A last-minute U-turn on a major infrastructure deal last week dashed any hopes that prime minister Theresa May’s coronation would halt the turmoil in the Tory Party.
The Tory government delayed giving the go-ahead to a new nuclear plant at Hinkley Point in Somerset.
The plant is to be built by French state-owned energy firm EDF, financed by Chinese state-owned energy firms and generously subsidised by the British state.
The government pledges to pay EDF a “strike price” of £92.50 a megawatt hour for electricity—twice the going rate—for 35 years.
EDF’s board of directors finally endorsed the plan last Thursday. That was meant to be the final hurdle.
Days earlier, chancellor Philip Hammond had reiterated that the project was to go ahead.
But the prime minister’s office pulled a high-profile media event and said it would put the proposals under review until the autumn.
EDF boss Jean-Bernard Levy only found out through the internet.
Lord O’Neill, the Treasury minister for infrastructure investment and relations with China, wasn’t told either and could now quit.
Labour slammed the “chaos” and the GMB union called it “bewildering and bonkers”.
It’s a mistake for unions to line up behind the nuclear industry and this plant.
It is inherently dangerous and generates waste that remains deadly for millennia.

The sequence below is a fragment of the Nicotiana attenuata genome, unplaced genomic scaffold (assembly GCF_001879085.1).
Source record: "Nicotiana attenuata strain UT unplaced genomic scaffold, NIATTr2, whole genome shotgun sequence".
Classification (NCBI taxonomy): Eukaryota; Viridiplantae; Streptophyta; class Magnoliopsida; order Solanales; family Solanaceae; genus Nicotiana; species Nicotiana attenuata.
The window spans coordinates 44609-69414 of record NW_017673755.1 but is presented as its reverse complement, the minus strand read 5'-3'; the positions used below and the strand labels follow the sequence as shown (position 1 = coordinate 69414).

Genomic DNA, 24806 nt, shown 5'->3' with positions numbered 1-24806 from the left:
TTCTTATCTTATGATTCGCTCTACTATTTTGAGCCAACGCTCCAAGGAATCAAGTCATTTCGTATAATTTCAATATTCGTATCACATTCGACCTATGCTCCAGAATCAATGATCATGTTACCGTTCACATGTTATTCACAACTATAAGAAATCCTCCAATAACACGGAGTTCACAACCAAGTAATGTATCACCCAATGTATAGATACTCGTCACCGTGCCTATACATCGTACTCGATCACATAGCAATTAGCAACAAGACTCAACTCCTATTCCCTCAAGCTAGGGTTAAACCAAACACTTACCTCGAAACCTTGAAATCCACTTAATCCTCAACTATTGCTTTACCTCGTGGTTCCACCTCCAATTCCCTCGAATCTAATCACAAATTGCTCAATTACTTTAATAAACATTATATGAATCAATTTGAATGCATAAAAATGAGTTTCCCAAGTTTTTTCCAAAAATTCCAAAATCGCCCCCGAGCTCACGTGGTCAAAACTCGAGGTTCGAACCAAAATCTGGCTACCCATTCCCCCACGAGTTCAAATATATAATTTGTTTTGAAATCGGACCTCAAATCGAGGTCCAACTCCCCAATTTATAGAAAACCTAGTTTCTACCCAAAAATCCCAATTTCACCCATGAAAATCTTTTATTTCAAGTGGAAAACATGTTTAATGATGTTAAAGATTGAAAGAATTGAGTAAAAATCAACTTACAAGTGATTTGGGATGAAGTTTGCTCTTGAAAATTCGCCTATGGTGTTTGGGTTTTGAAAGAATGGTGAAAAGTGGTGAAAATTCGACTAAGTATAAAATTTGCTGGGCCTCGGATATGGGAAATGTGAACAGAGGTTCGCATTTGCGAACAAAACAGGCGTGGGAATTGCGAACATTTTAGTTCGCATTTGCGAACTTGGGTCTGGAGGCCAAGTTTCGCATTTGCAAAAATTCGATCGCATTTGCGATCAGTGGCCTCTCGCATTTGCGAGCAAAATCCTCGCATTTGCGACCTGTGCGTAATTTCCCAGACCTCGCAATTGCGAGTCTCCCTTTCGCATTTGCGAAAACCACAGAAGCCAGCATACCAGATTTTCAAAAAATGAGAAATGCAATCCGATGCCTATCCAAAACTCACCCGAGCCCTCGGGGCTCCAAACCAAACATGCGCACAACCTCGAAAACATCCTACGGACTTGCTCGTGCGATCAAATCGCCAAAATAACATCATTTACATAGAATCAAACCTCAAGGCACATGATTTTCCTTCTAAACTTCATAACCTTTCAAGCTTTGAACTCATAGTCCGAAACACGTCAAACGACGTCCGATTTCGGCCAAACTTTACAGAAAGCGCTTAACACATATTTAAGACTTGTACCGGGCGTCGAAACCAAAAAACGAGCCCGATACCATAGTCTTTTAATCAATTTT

Socialist Worker is against the project going ahead.
Claims that it is good for the climate do not take into account the emissions associated with construction, waste and decommissioning.
Some tried to turn the fiasco against Labour’s leadership.
Rachel Garrick, a leading member of Labour left group Momentum in Kent, quit over Corbyn’s “cheap” and “facile” criticism of the expected deal. Corbyn had accused May of “giving a blank cheque to EDF for a power station that doesn’t work”.
Labour’s position is to have its cake and eat it. It calls for the project to go ahead as long as the eye-watering cost of up to £30 billion is brought down.
This is an outrageous giveaway. But nuclear power requires large up-front investment and can only make a profit through huge subsidies.
EDF risks bankruptcy as the cost of decommissioning France’s nuclear fleet looms closer. Gerard Magnin last week became the second EDF executive to resign over the Hinckley Point project.
Lib Dem former coalition ministers now say May was wary all along. Her senior aide Nick Timothy speculates that it could give Chinese firms power “to shut down Britain’s energy production at will”.
The delay could be a risky attempt to gain leverage with France over Brexit negotiations, or with China over the costs of future plants.
This also follows a delay to the long-awaited decision on London airport expansion in June. The Tories have revealed that they’re still too divided to deliver the government the bosses demand.